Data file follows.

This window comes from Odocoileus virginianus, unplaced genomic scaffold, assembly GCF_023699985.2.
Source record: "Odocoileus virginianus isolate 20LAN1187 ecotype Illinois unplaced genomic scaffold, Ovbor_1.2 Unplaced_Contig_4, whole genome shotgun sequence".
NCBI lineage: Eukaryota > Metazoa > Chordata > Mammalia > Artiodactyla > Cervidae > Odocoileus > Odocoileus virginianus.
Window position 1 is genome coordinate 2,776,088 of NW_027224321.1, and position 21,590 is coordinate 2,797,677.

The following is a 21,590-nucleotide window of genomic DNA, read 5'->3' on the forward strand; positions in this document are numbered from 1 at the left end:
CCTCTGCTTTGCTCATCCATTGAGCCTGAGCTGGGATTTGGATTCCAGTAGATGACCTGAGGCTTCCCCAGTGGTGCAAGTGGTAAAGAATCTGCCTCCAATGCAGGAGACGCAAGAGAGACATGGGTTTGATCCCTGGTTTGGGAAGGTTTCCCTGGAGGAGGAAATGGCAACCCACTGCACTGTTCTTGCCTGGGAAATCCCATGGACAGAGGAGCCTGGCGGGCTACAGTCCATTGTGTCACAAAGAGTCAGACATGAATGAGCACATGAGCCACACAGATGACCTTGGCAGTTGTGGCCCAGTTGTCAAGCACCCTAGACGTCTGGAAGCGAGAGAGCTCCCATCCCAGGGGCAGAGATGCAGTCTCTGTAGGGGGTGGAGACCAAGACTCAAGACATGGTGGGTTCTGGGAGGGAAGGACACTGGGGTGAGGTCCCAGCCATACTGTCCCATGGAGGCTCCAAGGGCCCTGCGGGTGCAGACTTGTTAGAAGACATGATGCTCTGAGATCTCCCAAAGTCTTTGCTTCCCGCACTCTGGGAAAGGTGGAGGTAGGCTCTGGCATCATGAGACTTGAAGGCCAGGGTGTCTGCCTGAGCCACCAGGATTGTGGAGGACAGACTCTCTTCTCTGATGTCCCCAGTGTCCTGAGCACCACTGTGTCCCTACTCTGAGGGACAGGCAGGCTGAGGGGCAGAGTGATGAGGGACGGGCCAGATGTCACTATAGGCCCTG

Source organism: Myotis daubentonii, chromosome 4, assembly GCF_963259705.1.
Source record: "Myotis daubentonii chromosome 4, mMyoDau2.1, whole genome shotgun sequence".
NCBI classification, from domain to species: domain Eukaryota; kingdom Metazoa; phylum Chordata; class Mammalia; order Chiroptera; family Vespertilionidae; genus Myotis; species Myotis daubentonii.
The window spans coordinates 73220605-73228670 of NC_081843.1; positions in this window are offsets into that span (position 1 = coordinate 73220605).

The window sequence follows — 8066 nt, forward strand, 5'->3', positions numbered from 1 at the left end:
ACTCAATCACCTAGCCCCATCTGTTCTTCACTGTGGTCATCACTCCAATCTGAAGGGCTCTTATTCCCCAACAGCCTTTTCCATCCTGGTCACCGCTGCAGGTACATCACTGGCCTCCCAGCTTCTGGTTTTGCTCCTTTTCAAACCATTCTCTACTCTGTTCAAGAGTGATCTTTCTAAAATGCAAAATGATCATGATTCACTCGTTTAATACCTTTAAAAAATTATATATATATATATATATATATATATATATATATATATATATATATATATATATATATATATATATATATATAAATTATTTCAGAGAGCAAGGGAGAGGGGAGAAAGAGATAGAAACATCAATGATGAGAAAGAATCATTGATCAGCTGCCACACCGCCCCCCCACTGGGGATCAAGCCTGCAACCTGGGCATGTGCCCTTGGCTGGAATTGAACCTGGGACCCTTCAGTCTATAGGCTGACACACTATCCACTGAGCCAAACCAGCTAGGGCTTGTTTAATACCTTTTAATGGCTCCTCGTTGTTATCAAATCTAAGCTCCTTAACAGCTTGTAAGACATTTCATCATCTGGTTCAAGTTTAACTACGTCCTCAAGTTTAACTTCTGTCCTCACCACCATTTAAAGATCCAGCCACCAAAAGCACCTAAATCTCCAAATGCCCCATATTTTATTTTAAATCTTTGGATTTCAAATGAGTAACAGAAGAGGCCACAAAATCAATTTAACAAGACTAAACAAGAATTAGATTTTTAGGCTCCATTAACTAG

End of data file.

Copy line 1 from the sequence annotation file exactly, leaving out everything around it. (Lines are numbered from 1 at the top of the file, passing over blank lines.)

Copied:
This window comes from Odocoileus virginianus, unplaced genomic scaffold, assembly GCF_023699985.2.